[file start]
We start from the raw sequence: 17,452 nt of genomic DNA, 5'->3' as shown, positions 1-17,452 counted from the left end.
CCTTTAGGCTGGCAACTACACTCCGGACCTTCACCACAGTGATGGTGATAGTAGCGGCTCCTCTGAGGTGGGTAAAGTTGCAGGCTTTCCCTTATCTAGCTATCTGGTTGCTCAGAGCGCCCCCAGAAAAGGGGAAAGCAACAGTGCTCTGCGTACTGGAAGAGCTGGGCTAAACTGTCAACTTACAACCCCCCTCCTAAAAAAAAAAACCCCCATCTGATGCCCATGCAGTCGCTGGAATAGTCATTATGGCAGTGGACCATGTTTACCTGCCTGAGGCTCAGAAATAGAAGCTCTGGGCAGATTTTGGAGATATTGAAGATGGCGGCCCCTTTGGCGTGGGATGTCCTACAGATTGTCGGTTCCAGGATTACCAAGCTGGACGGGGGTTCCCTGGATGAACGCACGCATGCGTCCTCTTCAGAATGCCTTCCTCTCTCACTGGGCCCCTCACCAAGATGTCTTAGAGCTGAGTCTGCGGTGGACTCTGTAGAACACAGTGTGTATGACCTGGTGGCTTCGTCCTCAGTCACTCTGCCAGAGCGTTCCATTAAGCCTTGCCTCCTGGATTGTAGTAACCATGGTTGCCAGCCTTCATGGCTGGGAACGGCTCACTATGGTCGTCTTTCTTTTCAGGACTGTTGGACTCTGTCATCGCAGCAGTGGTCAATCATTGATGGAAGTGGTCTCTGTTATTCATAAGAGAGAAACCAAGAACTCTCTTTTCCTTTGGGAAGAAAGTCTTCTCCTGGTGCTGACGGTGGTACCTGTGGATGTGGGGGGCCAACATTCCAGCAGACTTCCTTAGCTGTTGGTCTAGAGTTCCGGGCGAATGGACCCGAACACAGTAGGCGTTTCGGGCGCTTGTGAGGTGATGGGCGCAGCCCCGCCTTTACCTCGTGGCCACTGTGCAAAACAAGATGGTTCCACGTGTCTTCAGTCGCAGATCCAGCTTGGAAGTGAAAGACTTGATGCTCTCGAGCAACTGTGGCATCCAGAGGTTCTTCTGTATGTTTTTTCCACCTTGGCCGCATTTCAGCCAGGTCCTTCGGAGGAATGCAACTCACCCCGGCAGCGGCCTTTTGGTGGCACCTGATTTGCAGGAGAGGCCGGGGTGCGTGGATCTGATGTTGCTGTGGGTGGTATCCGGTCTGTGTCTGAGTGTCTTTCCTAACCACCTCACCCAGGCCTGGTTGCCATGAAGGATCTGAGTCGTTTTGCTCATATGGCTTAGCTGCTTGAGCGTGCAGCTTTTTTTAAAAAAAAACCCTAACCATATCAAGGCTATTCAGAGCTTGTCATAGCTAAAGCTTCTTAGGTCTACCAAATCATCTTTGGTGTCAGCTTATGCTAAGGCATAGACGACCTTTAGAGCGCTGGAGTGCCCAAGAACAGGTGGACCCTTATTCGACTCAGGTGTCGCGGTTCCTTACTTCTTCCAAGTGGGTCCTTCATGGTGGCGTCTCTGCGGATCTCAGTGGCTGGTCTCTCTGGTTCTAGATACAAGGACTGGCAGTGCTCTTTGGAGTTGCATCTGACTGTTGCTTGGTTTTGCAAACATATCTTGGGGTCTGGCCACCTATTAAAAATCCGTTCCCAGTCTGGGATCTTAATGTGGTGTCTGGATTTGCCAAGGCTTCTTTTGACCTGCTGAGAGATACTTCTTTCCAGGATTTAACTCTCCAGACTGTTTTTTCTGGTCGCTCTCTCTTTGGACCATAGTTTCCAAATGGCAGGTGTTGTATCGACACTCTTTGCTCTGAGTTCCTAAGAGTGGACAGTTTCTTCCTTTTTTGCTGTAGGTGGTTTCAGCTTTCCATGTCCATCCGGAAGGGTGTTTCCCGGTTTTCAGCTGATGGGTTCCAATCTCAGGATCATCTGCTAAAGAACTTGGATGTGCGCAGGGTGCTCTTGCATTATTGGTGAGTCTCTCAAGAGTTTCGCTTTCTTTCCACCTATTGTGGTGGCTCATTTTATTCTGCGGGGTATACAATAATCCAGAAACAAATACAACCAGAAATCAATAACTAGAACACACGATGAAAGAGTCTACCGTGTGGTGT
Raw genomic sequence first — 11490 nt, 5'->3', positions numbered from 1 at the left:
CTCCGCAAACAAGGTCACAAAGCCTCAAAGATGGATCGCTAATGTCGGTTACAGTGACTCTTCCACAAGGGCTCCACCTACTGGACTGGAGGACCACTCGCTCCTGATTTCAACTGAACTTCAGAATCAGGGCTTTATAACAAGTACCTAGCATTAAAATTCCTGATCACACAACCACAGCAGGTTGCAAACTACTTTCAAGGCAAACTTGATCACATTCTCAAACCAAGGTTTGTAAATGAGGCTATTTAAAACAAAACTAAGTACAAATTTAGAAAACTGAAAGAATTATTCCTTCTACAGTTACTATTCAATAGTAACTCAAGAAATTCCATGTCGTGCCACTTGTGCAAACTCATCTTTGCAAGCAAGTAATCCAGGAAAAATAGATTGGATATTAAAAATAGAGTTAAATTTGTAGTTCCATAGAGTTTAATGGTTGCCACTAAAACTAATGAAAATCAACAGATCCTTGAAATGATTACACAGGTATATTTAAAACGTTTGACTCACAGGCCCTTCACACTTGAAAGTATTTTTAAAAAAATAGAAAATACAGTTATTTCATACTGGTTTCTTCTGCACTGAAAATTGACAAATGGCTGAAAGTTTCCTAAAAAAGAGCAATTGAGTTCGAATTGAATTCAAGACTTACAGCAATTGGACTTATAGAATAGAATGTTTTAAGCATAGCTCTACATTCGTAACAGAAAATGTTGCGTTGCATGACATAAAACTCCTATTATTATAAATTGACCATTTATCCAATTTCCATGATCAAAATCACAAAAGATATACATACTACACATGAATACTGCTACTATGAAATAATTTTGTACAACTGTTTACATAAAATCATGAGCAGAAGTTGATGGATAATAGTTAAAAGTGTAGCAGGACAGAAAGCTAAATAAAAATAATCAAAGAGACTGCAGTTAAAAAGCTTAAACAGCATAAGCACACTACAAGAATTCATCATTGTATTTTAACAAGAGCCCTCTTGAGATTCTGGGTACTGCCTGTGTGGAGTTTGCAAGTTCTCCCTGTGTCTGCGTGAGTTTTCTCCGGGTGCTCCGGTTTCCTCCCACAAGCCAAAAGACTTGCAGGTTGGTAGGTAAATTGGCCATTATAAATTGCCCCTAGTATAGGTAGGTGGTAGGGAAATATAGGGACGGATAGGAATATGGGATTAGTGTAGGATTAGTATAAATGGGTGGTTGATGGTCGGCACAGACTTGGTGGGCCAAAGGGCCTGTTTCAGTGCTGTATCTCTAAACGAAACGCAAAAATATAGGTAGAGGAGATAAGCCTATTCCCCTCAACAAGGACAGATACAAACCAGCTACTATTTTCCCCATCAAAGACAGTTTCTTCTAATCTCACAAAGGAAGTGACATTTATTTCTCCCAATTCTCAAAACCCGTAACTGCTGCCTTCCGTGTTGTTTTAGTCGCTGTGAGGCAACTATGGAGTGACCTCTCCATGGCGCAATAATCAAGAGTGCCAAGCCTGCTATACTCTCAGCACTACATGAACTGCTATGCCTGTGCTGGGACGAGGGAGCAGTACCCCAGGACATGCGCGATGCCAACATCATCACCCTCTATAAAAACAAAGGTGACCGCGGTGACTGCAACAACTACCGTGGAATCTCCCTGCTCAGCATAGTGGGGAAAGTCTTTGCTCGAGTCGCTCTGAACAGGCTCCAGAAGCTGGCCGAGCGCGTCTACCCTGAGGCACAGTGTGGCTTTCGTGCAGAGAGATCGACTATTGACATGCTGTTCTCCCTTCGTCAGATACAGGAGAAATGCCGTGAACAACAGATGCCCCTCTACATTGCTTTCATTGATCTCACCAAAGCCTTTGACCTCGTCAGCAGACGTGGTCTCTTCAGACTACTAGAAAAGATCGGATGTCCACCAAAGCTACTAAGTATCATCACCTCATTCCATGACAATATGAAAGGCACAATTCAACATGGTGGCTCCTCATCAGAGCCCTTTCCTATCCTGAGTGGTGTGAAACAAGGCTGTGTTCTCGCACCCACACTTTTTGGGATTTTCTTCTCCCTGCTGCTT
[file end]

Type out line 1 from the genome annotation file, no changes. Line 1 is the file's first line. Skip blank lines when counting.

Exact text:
We start from the raw sequence: 17,452 nt of genomic DNA, 5'->3' as shown, positions 1-17,452 counted from the left end.